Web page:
If you’re 63 or older, you can tap into your home equity by applying for a reverse mortgage. This type of loan will provide you with access to tax-free income that you can use to cover expenses during your retirement years.  Unlike a traditional mortgage, a reverse mortgage does not require the borrower to make regular monthly payments and all interest costs are simply added to the loan balance which is then paid off when you sell the home, move out or pass away.       

Invest in a New Home

Though mortgage rates are going up, they are still considerably lower than historical averages. This, along with a red-hot real estate industry, means that your property is more likely to sell for a higher price.  Now is a great time to consider leveraging your new-found equity by selling your property with an experienced Realtor.  Increased equity can enable sellers to have money left over after paying off their existing mortgages, which can then be used as the down payment on a new, more expensive property.

Is Now the Time to Cash Out or Invest in More Real Estate?

The answer to this question depends on your priorities and financial situation.  Since 1985, we’ve helped thousands of clients buy and sell real estate in Northwest Vermont.  Our goal is to provide you with the local insight, information and resources necessary to make your purchase and/or sale a comfortable, informed and enjoyable experience.  Contact us today to receive a complimentary market analysis on your property or to discuss how you can partner with the Lipkin Audette Team to help achieve all of your real estate goals.


Bad Housing Policy?

A sign that reads

A new housing bill, sponsored by Burlington Rep. Brian Cina, would greatly inhibit the ability for Vermont rental property owners to sell their property. The title of the bill summarizes the proposal as "an act relating to creating tenant rights to purchase an apartment building."  Although the bills indicates that the intention is create more affordable housing options for Vermont residents, the negative consequences it would have on rental property owners is substantial!

In Burlington, which contains the largest number of rental units in the state, landlords have already been burdened with recent changes including increased tax liability from the citywide tax reassessment and "just-cause" eviction legislation, which would severely obstruct the ability to regulate tenants lease-end conditions.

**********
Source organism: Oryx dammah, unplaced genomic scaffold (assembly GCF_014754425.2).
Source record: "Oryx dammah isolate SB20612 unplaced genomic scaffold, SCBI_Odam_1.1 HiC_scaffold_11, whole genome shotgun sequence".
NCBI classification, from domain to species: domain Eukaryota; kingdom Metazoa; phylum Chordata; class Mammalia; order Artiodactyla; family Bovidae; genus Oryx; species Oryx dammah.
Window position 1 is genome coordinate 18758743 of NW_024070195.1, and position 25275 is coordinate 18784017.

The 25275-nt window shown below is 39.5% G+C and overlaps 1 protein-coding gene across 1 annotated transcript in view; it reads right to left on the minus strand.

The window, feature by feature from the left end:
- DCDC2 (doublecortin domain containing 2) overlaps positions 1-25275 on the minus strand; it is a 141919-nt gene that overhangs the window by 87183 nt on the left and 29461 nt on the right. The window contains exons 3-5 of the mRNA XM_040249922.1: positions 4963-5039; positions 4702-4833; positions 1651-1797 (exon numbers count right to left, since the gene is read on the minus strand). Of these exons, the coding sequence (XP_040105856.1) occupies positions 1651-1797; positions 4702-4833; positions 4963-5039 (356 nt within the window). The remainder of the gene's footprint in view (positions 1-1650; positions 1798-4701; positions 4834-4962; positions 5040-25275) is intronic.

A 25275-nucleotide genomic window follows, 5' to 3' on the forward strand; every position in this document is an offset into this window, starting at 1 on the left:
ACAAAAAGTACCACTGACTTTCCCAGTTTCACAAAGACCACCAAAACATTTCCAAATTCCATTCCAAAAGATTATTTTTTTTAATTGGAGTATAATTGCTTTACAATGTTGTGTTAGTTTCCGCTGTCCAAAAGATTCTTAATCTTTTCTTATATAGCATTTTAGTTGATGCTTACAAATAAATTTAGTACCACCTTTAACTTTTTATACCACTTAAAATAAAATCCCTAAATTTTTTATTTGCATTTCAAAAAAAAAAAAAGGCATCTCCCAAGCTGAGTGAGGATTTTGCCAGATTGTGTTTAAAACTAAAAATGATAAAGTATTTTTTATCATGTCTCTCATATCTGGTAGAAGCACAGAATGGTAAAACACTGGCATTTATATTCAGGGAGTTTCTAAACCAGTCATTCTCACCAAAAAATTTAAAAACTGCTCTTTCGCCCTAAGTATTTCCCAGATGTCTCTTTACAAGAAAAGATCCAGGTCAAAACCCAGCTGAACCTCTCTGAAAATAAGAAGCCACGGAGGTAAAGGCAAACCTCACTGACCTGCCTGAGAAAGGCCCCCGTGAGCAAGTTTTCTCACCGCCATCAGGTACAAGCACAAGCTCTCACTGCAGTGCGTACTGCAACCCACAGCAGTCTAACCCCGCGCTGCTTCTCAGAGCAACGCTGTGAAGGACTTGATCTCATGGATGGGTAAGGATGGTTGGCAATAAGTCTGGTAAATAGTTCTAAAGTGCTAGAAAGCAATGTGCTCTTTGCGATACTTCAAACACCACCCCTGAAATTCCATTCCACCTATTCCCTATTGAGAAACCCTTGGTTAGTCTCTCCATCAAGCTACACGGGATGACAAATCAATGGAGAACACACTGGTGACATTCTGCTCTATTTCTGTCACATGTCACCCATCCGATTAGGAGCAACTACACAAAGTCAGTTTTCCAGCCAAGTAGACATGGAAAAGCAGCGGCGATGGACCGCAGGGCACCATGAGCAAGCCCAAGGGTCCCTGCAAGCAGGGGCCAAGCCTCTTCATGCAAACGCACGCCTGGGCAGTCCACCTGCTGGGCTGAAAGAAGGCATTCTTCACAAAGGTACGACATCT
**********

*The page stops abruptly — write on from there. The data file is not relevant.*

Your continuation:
Bill H.640 seeks to provide tenants in apartment buildings with 3 or more units the right to purchase the property from their landlord upon receiving notification that the building is going to be listed for sale.  During this 45-day option period, property owners would be unable to accept offers from other interested parties until the tenants have declined the purchase option or the option period ends.  If the leaseholders decide they are interested, an additional 120-day timeframe is created whereas the owners would be unable to accept an offer other than from the majority of tenants exercising the purchase option.

The proposed legislation would greatly impact a landlord's ability to market and sell their property in a fair and timely manner.  For property owners already dealing with recent changes that have negatively affected their business, bill H.640 would only create more problems than it seeks to address.

Interested in getting started with investing in real estate or wondering how this many affect your rental property or portfolio?  For the most up-to-date information on current market trends, advanced analytics and in-depth local insight give us a call at (802) 846-8800 or email us at


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    Predicting Mortgage Rates for Spring 2022 and Beyond

    On the heels of a record-breaking year for many in the real estate industry, there is a lot of speculation on what buyers and sellers should expect for the Spring market and beyond.  As is usually the case, numerous analysts are looking no further than interest rates when predicting how the market will behave in the coming months.  While interest rates may seem like a simple way to forecast future market conditions, the many factors currently shaping those rates are seemingly more complex than they have ever been.

    In a recent article published by Inman News, Windermere Chief Economist Matthew Gardner examines the effect current events such as the Russian invasion of Ukraine and inflation in the United States could have on interest rates throughout the rest of 2022.  Click HERE to read the full article (subscription required).

    In summary, Mr. Gardner projects interest rates to continue to rise but not to a point that would create significant problems for those looking to buy or sell this year.  While it’s unrealistic to think that the record-low rates of late 2020 / early 2021 will return, it’s important to remember that even modest increases from the high 2%’s will yield rates that from a historical context, are still appealing to buyers taking into account the recent rapid rise in property values. 

    Interested in buying / selling real estate in Northwest Vermont or wondering how this may affect your investment property or portfolio?  For the most up-to-date information on current market trends, advanced analytics and in-depth local insight give us a call at (802) 846-8800 or email us at